It’s understood that this government posturing doesn’t reflect the views of most British people, but the optics are not good. And worryingly, the government seems to be disproportionately courting a certain type of voter.
The French are fed up
In July of this year, Britain agreed to contribute €62.7m to the costs of clamping down on the trafficking of migrants to the UK. Patel is rumoured to have instructed that the payment be withheld until the French comply with her demands to return dinghies at sea, which being against international maritime law, would be illegal.
Payment in full has not yet been made.
The French are exasperated at what they describe as this government’s ‘double talk’. An Élysée spokesperson, Gabriel Attal, in a furious reaction to Johnson’s tweet this week said in an interview on BFM TV that surely the British prime minister regrets Brexit, because far from taking back control, he keeps asking France to solve his problems, from fish to asylum seekers.
Attal despaired at how the British refused to send customs and immigration agents to process applications in France, as is usual practice.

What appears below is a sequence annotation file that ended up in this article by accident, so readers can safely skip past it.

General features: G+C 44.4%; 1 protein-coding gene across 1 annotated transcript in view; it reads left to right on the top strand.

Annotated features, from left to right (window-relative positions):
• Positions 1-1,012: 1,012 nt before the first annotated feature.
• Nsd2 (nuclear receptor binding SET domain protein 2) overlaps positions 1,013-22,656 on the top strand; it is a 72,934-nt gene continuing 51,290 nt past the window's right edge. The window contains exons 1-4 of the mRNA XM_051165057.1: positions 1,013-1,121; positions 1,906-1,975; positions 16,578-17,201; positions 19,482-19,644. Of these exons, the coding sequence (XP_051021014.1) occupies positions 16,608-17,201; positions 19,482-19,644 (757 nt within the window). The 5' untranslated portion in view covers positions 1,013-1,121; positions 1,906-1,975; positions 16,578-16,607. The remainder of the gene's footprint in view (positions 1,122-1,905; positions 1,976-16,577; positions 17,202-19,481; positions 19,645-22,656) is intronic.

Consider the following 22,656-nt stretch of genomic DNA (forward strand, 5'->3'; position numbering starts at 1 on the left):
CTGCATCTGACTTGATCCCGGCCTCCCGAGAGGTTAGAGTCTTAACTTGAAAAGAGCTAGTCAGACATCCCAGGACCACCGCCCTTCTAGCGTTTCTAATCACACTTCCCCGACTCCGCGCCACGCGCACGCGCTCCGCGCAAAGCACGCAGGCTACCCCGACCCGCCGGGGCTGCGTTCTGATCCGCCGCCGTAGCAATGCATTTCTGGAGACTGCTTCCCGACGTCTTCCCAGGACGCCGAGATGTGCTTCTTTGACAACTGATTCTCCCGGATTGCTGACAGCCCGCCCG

Xavier Bertrand, a presidential candidate for the conservative Républicains suggested the French provide ferries to transport the migrants safely to the UK and let Britain deal with its asylum seekers itself.
Johnson caught in his own trap
France sees that Johnson is forced into constant conflict with them, and the rest of the EU, to keep his home fires burning. He needs to keep the animosity alive so that the EU, and especially France, can be blamed for the Brexit failures ahead, not least the Northern Ireland protocol.
Le Canard Echainé reports that Macron allegedly said:
“Brexit is the starting point of the Johnson circus. Very quickly he realised that the situation was catastrophic for the British.”
Macron told his advisers that Johnson even apologises in private for his behaviour but says he has to consider public opinion over everything else. In Johnson’s game plan, France has to be the scapegoat for now. But it’s not a game anyone else wants to play.
No nation is perfect, France included. The treatment of refugees by the French police at Calais has often been shameful. But when shameful behaviour becomes the flagship policy of the Home Office, then there is a real problem.
We now have Union Jacks by the bucketload behind every minister on TV, but from the outside looking in, there is little reason to wave them. And despite Michael Gove’s best efforts in provincial discos, we’re just not cool anymore.